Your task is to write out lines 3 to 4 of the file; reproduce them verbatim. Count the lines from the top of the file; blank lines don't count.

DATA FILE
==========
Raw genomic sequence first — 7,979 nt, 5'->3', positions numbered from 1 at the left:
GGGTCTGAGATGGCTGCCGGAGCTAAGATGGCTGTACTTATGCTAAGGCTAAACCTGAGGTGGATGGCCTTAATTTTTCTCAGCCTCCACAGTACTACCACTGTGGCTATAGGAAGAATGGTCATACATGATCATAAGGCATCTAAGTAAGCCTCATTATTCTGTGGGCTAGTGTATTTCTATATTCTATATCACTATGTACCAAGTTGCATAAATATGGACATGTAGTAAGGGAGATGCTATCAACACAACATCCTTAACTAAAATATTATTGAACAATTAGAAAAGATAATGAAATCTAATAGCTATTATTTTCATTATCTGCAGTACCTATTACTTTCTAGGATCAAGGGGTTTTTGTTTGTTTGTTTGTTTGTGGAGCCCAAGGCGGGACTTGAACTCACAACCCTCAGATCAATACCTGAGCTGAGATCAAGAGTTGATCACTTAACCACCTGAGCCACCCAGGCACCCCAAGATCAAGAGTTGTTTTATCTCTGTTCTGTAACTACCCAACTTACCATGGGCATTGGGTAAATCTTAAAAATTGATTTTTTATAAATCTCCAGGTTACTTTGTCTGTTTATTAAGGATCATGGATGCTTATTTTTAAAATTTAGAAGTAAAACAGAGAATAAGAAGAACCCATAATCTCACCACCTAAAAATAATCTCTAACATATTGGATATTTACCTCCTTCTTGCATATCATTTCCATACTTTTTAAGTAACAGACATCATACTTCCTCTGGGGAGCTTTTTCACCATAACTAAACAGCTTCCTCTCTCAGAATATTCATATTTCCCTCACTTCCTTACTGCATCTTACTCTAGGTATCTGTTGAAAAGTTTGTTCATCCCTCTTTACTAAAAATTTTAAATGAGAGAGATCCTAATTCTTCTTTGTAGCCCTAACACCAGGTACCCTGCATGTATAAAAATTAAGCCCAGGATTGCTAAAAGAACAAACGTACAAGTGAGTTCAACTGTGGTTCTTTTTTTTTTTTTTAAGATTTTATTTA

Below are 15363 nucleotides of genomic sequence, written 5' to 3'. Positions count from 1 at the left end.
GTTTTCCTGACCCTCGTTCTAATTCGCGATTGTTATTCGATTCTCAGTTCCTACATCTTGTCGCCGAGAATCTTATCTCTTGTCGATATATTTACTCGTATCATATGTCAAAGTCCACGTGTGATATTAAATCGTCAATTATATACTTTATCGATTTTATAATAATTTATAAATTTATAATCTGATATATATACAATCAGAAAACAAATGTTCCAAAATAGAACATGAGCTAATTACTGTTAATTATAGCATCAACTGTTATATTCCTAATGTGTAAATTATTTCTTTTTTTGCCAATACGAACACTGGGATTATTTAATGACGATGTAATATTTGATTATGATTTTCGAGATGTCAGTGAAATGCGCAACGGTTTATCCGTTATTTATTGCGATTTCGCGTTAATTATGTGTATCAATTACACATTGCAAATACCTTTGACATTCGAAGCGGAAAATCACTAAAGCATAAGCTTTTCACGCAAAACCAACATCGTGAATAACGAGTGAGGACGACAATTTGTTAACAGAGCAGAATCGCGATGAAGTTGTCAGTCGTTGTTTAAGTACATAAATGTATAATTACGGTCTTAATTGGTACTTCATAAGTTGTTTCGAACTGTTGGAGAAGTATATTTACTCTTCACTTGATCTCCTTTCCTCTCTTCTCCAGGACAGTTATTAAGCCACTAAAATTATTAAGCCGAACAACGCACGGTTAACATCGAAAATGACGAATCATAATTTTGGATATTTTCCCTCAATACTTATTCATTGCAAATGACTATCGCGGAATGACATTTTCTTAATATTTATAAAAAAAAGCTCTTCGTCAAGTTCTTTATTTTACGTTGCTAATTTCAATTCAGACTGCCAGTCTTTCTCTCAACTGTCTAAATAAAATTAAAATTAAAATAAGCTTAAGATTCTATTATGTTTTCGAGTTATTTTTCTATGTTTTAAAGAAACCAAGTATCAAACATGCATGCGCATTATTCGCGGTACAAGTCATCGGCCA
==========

Below are 15363 nucleotides of genomic sequence, written 5' to 3'. Positions count from 1 at the left end.
GTTTTCCTGACCCTCGTTCTAATTCGCGATTGTTATTCGATTCTCAGTTCCTACATCTTGTCGCCGAGAATCTTATCTCTTGTCGATATATTTACTCGTATCATATGTCAAAGTCCACGTGTGATATTAAATCGTCAATTATATACTTTATCGATTTTATAATAATTTATAAATTTATAATCTGATATATATACAATCAGAAAACAAATGTTCCAAAATAGAACATGAGCTAATTACTGTTAATTATAGCATCAACTGTTATATTCCTAATGTGTAAATTATTTCTTTTTTTGCCAATACGAACACTGGGATTATTTAATGACGATGTAATATTTGATTATGATTTTCGAGATGTCAGTGAAATGCGCAACGGTTTATCCGTTATTTATTGCGATTTCGCGTTAATTATGTGTATCAATTACACATTGCAAATACCTTTGACATTCGAAGCGGAAAATCACTAAAGCATAAGCTTTTCACGCAAAACCAACATCGTGAATAACGAGTGAGGACGACAATTTGTTAACAGAGCAGAATCGCGATGAAGTTGTCAGTCGTTGTTTAAGTACATAAATGTATAATTACGGTCTTAATTGGTACTTCATAAGTTGTTTCGAACTGTTGGAGAAGTATATTTACTCTTCACTTGATCTCCTTTCCTCTCTTCTCCAGGACAGTTATTAAGCCACTAAAATTATTAAGCCGAACAACGCACGGTTAACATCGAAAATGACGAATCATAATTTTGGATATTTTCCCTCAATACTTATTCATTGCAAATGACTATCGCGGAATGACATTTTCTTAATATTTATAAAAAAAAGCTCTTCGTCAAGTTCTTTATTTTACGTTGCTAATTTCAATTCAGACTGCCAGTCTTTCTCTCAACTGTCTAAATAAAATTAAAATTAAAATAAGCTTAAGATTCTATTATGTTTTCGAGTTATTTTTCTATGTTTTAAAGAAACCAAGTATCAAACATGCATGCGCATTATTCGCGGTACAAGTCATCGGCCA